Is Social Media Spoiling TV?

We’ve all experienced it, the accidental slip of logging into your Twitter and/or Facebook account when you missed the live showing of your favorite TV show and getting the plot of the episode spoiled by your lovely friends and followers via posts, pictures and statuses.

The frustration we all feel when an anticipated episode of our religiously watched TV series is spoiled before you even get the chance to catch up on the current season.  It seems just to be expected nowadays, most of us know to avoid social media for the following 24 hours of the episode airing or until you finally get the chance to catch up, but that even proves difficult with the growing obsession on checking into our accounts without even realizing it.

What is even the point of posting something about the episode you just watched though?  Is it going to give you further closure into what you just experienced and can’t quite get over that drama?  Probably not.  But it’s a part of today’s culture and is basically a routine every week episodes air, it’s just the norm and creates conversation and mostly, anger from equally devoted fans who had an exam to study for or too large a load of homework that made it next to impossible for them to tune in one night.  It seems to make it seem like we all like to create conversation amongst social media, to get people hyped up or angry for missing a highly anticipated season or series finale.

A recent example of major social media spoilers is the last Game of Thrones Season 3 Season Finale, ‘The Red Wedding,’ which, if those fans who had previously read the book series the HBO show is based off of, would have already known what was coming, but for those who are just TV fans, were brutally spoiled of the deaths, drama and all that went down in the highly anticipated and hyped up finale.  Was it worth it for those who tuned in to freak out immediately after something big, dramatic and unexpected happened every moment via social media?  Why can’t they just text or freak out to their friends they know are watching it at the time and let those feelings out that way?  It’s the drama, talk and reaction that comes from reacting via social media that is intriguing and fun to them that makes it why they chooe to spoil TV’s biggest shows.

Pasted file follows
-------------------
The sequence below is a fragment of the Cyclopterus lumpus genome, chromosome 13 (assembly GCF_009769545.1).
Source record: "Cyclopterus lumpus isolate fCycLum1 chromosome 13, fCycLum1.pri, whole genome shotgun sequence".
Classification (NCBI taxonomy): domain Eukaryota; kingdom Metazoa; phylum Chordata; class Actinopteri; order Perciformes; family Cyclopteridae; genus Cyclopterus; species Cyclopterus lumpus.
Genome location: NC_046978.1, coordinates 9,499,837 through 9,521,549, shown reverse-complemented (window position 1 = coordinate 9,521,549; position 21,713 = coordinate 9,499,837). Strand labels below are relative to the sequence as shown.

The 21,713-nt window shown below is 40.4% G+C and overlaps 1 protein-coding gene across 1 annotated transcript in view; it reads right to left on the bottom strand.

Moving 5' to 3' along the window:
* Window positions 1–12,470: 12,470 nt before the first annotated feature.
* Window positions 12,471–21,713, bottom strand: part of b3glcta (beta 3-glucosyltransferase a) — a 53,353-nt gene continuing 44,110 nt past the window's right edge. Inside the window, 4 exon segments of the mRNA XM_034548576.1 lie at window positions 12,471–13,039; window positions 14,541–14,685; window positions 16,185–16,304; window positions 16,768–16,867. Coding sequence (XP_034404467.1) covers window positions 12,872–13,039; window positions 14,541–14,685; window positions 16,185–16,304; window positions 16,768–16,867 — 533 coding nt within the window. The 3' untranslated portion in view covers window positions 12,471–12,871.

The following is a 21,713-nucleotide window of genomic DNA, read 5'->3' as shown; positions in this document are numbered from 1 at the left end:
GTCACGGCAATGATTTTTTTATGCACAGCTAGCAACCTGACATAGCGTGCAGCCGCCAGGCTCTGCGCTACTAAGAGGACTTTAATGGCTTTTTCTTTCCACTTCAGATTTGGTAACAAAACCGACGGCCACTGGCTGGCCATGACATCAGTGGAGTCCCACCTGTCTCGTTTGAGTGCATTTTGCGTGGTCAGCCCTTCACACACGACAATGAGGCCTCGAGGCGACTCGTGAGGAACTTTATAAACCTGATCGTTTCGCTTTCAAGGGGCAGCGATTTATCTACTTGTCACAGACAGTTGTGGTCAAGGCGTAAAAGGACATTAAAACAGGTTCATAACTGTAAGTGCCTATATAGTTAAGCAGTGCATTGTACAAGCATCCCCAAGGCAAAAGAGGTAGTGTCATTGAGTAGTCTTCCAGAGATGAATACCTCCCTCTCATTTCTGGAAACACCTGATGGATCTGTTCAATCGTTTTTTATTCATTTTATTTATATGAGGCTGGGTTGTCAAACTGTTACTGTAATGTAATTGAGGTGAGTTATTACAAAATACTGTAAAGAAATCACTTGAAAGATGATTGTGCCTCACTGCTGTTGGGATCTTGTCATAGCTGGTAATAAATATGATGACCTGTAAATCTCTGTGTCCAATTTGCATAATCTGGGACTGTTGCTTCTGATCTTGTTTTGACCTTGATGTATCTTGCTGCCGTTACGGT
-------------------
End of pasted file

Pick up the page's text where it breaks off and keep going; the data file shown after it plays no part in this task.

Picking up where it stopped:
Spoilers have become so bad via social media that many usually devoted viewers and fans chose not to even tune into the missed episode, they got everything they needed from reading tweets, statuses and posts about it so why would they need to spend an hour of their time watching an episode where they already know what happens?  It’s very rare for certain TV series fans to be so devoted in watching episodes over and over again, which is a great business for Netflix and other TV Series streaming applications (HBO GO, Hulu, etc.).

So, what’s your view on TV spoilers?  How do you usually react to your favorite TV show’s recent episode getting spoiled on social media?


Social Media is Ruining TV. (n.d.). Magnify Digital Inc.. Retrieved March 13, 2014, from

Popkin, H. (2013, June 9). Nbc News Technology. NBC News. Retrieved March 13, 2014, from

Gross, D. (2014, February 25). Spoiler alert! Negotiating social media in the DVR age. CNN. Retrieved March 13, 2014, from

4 thoughts on “Is Social Media Spoiling TV?

  1. I’ve been amazed by how many people are willing to spoil important things for seemingly no reason. I always figured people would be better than that, but the amount of Facebook comments I’ve seen blatantly spoiling things for people is surprising. It’d be nice if people could avoid it but at this point I don’t think its possible


  2. It is not just the constant flow of information via Facebook, Twitter, or Instagram that ruins the TV show. It is also the banner at the bottom of screen displaying tweets and hashtags. I turn on the TV to tune out the world. Modern technology does not let you do that anymore.


  3. I definitely think social media is spoiling tv. I like that it is, though. Whenever I don’t want to sit through ads or don’t feel like sitting down through a whole show, it’s great to be able to just look online and see what happens. It’s annoying if you want to watch something and you stumble upon a spoiler, but most of the time it’s convenient to see ahead.


  4. I think there are pros and cons to it. Live tweeting shows is really entertaining, and the second screen experience of Twitter is definitely a cool way to engage other fans, but it is really frustrating to see spoilers when you’re behind. House of Cards actually did this cool thing where you could block any tweets from your news feed that had potential spoilers.


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